When the cupula is in its resting position, the hair cell emits 100 impulses per second. When the rotation begins and the hair cell bends to one side, the rate of discharge increases greatly. The discharge gradually subsides with the continuation of rotation and comes back to the resting level. This reduction in discharge happens because the cupula returns to its normal position in 5 to 20 seconds because of its own elastic recoil. The semicircular canals transmit signals of opposite polarities during the beginning and stopping of rotation.

The semicircular canals only detect the beginning and stopping of the rotation of a person’s head in different directions. The function of the semicircular canal is not to maintain the equilibrium. Yet, loss of the semicircular canal function is associated with poor equilibrium while performing rapid body movements. The semicircular have a predictive function which means that they predict that disequilibrium is going to occur. The equilibrium centers utilize this information and make appropriate preventive adjustments. In this way, the semicircular canals help a person to maintain balance.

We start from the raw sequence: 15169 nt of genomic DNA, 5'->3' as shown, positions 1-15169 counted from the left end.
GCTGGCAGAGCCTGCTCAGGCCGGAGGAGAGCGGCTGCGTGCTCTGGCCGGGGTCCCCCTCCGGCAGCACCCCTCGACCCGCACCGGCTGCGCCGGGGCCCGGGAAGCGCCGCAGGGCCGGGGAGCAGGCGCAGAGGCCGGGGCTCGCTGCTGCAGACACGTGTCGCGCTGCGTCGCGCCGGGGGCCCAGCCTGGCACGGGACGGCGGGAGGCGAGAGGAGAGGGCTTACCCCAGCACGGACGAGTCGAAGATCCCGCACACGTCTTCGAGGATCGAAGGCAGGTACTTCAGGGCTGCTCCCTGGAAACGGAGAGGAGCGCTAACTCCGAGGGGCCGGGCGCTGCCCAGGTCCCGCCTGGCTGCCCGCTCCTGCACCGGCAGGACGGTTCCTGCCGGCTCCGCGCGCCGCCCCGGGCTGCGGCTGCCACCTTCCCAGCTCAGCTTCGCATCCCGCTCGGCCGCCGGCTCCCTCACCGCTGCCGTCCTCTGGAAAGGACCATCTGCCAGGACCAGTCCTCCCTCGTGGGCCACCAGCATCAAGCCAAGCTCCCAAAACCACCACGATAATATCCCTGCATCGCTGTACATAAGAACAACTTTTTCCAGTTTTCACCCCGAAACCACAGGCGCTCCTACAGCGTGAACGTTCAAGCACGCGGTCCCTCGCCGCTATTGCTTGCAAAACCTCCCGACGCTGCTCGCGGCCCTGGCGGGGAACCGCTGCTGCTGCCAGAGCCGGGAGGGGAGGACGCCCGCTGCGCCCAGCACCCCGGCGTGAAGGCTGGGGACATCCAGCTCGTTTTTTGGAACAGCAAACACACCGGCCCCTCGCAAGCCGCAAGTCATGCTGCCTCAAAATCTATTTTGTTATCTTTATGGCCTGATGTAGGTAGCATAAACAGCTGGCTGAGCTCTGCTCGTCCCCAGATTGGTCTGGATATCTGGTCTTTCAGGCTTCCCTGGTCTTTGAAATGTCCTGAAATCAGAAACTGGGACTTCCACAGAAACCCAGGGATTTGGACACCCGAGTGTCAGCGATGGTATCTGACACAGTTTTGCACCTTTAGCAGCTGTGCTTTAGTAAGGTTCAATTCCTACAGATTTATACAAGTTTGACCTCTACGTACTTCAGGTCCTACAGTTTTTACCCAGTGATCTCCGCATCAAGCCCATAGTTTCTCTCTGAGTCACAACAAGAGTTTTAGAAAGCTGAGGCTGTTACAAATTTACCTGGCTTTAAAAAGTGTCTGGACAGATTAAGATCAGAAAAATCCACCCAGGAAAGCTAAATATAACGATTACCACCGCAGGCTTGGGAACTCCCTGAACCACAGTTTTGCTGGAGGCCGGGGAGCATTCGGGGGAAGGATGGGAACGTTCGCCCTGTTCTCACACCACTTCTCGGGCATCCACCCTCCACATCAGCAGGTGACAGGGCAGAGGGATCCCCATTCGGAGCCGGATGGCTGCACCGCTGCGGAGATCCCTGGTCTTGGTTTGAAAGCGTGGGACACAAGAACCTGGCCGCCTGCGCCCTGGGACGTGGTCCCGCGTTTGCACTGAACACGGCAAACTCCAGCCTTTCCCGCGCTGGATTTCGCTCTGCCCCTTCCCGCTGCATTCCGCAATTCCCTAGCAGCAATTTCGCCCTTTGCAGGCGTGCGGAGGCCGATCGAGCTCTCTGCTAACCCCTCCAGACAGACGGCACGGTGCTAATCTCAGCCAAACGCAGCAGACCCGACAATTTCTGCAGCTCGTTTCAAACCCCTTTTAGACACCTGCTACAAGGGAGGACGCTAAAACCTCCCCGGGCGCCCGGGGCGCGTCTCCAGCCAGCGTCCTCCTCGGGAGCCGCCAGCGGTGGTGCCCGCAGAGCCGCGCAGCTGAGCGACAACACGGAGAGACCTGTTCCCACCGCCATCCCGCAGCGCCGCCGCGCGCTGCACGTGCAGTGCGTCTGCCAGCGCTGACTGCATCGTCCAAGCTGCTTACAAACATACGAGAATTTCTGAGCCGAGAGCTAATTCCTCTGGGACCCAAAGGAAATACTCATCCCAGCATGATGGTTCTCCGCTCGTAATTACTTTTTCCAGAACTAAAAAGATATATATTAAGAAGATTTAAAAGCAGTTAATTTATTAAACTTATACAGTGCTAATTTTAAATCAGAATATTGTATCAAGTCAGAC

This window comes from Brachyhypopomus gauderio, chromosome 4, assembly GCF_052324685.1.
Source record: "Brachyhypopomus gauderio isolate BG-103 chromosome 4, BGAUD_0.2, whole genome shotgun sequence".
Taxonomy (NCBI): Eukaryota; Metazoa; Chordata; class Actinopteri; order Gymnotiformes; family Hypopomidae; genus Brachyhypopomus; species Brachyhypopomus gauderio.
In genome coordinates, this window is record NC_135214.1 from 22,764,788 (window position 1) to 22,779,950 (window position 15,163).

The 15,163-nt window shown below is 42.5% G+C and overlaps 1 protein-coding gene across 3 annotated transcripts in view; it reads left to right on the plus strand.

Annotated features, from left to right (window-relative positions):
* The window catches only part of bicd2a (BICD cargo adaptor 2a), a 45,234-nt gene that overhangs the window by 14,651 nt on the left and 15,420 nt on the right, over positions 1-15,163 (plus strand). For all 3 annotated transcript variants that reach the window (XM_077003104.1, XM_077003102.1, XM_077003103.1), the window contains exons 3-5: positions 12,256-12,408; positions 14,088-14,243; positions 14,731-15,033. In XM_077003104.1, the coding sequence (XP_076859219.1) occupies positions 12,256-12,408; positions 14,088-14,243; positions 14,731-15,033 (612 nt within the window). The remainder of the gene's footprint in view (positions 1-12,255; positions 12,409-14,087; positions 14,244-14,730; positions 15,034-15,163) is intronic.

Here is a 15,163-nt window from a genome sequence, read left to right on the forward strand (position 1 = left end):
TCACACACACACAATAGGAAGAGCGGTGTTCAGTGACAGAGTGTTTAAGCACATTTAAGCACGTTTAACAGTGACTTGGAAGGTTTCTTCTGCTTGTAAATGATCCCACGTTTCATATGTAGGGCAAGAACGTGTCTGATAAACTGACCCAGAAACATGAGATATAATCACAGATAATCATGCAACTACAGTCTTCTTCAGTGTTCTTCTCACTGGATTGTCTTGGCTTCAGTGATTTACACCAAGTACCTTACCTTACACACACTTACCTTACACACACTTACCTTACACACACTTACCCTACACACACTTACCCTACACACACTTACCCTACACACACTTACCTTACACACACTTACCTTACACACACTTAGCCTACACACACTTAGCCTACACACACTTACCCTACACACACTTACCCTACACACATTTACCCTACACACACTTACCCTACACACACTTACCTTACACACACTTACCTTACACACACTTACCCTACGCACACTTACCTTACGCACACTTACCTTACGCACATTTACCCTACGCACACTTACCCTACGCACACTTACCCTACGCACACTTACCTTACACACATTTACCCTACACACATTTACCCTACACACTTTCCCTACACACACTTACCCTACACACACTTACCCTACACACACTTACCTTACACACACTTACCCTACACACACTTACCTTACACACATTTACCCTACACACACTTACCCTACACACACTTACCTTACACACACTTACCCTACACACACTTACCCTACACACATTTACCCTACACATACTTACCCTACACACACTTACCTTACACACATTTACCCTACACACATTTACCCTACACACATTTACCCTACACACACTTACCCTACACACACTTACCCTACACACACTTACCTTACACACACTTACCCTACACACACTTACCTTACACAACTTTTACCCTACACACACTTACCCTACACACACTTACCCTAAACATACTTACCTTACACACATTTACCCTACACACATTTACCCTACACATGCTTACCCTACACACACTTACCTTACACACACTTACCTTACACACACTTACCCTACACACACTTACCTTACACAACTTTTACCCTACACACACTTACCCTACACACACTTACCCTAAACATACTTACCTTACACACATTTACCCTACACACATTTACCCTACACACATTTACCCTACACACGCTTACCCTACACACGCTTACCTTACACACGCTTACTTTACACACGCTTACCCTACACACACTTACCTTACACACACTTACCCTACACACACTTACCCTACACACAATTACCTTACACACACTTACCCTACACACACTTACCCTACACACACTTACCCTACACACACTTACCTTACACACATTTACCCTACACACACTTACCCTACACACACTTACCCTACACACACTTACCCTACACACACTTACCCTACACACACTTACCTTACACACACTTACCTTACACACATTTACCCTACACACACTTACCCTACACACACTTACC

This usually happens when a person is running forward and suddenly begins to turn on one side, the semicircular canals cause the nervous system to make appropriate adjustments to maintain the balance. On the other hand, the maculae of the utricle and saccule cannot detect the loss of balance until after it has occurred.

Maintenance of Static equilibrium